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Fighting wildlife crime with forensic techniques

Wildlife crime such as poaching is a worldwide problem - recent articles online have highlighted how forensic genetic testing can be used to help catch not only those who are carrying out the poaching but also those who buy the illegal materials. The article in the Guardian summarises how different projects have been implemented around the world to try to tackle this problem.

- A team has created a genetic database of ivory tusks, seized over an 18 year period. Through statistical matching of the genotypes of known elephant populations to 16 loci on the samples from seized tusks the team was able to show that most elephants were killed in just four areas of the African continent.

- Tiger populations have been mapped in Nepal and south-east Asia using genetic information  collected from scat. This has allowed rangers to know where the populations are and how they are related. This work has been a contributory factor to tiger numbers increasing for the first time in 100 years.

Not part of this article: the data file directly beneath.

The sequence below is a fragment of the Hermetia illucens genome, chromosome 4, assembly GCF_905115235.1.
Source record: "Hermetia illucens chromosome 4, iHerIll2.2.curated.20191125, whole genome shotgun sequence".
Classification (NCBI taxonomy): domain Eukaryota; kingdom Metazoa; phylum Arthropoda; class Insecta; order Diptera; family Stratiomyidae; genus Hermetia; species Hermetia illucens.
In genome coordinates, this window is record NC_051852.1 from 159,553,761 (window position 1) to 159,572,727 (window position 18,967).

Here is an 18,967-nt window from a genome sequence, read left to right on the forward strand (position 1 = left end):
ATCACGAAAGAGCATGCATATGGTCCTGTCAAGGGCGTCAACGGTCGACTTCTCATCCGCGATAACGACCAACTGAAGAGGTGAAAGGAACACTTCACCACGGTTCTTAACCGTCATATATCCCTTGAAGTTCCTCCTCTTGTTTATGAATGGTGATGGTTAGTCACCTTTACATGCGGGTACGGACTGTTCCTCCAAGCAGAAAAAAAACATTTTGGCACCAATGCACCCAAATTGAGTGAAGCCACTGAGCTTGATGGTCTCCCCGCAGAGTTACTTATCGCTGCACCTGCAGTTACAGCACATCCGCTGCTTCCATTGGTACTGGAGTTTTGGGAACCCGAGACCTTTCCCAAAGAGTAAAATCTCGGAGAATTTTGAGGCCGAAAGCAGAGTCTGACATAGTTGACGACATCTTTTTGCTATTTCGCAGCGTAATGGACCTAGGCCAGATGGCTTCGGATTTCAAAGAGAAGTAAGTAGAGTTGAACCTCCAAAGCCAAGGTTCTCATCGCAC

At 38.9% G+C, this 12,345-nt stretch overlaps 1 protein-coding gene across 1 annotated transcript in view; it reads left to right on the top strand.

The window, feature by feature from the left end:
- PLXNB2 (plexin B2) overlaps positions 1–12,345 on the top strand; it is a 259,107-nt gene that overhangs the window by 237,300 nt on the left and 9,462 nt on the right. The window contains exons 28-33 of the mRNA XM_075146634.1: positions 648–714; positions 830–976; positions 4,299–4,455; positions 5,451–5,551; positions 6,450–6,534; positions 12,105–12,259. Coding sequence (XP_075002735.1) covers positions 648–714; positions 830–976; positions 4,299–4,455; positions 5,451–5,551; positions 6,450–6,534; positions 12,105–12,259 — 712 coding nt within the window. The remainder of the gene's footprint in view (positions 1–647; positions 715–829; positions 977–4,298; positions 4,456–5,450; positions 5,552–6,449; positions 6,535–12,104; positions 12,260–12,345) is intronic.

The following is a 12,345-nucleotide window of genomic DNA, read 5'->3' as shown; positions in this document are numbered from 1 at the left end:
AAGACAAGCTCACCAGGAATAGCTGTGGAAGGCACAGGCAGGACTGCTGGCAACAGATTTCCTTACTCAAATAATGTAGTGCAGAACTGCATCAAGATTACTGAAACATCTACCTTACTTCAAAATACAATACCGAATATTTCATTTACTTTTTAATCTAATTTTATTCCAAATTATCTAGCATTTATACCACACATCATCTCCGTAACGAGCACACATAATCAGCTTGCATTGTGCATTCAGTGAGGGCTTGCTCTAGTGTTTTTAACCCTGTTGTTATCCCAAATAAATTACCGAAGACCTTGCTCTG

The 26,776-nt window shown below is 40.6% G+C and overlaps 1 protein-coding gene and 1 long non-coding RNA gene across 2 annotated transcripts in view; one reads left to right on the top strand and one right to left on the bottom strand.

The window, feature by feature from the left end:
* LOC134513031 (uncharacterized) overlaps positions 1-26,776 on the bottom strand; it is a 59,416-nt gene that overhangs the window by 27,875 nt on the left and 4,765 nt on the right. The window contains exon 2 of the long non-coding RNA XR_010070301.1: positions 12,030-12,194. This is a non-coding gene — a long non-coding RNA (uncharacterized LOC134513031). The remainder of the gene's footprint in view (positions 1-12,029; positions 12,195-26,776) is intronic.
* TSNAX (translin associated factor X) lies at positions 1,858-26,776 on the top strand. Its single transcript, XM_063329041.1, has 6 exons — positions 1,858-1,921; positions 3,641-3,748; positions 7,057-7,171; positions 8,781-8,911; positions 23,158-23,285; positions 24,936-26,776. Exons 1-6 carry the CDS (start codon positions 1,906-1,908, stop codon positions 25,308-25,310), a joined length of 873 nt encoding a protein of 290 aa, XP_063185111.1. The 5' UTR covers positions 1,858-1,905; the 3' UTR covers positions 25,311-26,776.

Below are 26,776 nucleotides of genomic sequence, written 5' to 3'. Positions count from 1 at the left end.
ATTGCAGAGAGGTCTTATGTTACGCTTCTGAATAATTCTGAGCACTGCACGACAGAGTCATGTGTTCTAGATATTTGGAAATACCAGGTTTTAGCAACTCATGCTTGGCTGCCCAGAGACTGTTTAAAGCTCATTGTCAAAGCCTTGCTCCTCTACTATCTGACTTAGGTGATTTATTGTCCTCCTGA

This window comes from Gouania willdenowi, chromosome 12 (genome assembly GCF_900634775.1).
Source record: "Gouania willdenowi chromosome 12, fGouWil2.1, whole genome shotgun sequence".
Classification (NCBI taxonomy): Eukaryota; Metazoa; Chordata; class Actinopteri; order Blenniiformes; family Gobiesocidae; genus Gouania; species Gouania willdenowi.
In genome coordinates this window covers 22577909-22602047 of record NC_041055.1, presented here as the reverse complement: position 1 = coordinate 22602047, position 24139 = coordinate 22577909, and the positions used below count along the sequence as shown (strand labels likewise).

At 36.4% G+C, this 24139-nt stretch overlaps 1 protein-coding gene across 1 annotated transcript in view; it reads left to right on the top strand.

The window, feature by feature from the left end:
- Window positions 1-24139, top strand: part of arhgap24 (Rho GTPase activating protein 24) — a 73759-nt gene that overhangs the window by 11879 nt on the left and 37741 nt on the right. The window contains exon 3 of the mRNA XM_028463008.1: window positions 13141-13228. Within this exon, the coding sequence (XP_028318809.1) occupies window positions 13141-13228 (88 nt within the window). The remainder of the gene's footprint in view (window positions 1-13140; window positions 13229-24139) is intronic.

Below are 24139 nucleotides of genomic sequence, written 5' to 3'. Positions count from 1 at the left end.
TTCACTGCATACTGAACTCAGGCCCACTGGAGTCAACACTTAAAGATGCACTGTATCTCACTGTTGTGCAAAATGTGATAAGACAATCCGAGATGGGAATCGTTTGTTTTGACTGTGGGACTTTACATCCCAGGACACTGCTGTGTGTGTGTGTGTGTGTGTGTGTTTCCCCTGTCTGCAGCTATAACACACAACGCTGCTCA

- A study using genetic markers from sharks has been able to demonstrate that even in places where shark fin soup is legal the soup contains illegally traded shark fins. This genetic data can be used in prosecutions around the world.

- In South Africa, the University of Pretoria has compiled a genetic database of DNA samples from black and white rhinos. This database can help match recovered rhino horn to individual rhinos and poached rhinos and has beenused to prosecute traffickers and poachers.

- The Gabon park system is compiling a database of poached elephant DNA that officials hope will be useful in prosecutions.

- Thailand announced a DNA registration system for all domesticated elephants so that they can be distinguished from their wild counterparts, which traders sometimes illegally pass off as those used for domestic purposes.

However for all these positives the first international survey of wildlife forensic capability paints a sobering picture. The report states that there is "still insufficient capacity for conducting wildlife forensic casework, particularly in regions with the greatest need for the identification of Cites-listed species in trade". 

To read more on this click here.

 

 

 

 

 

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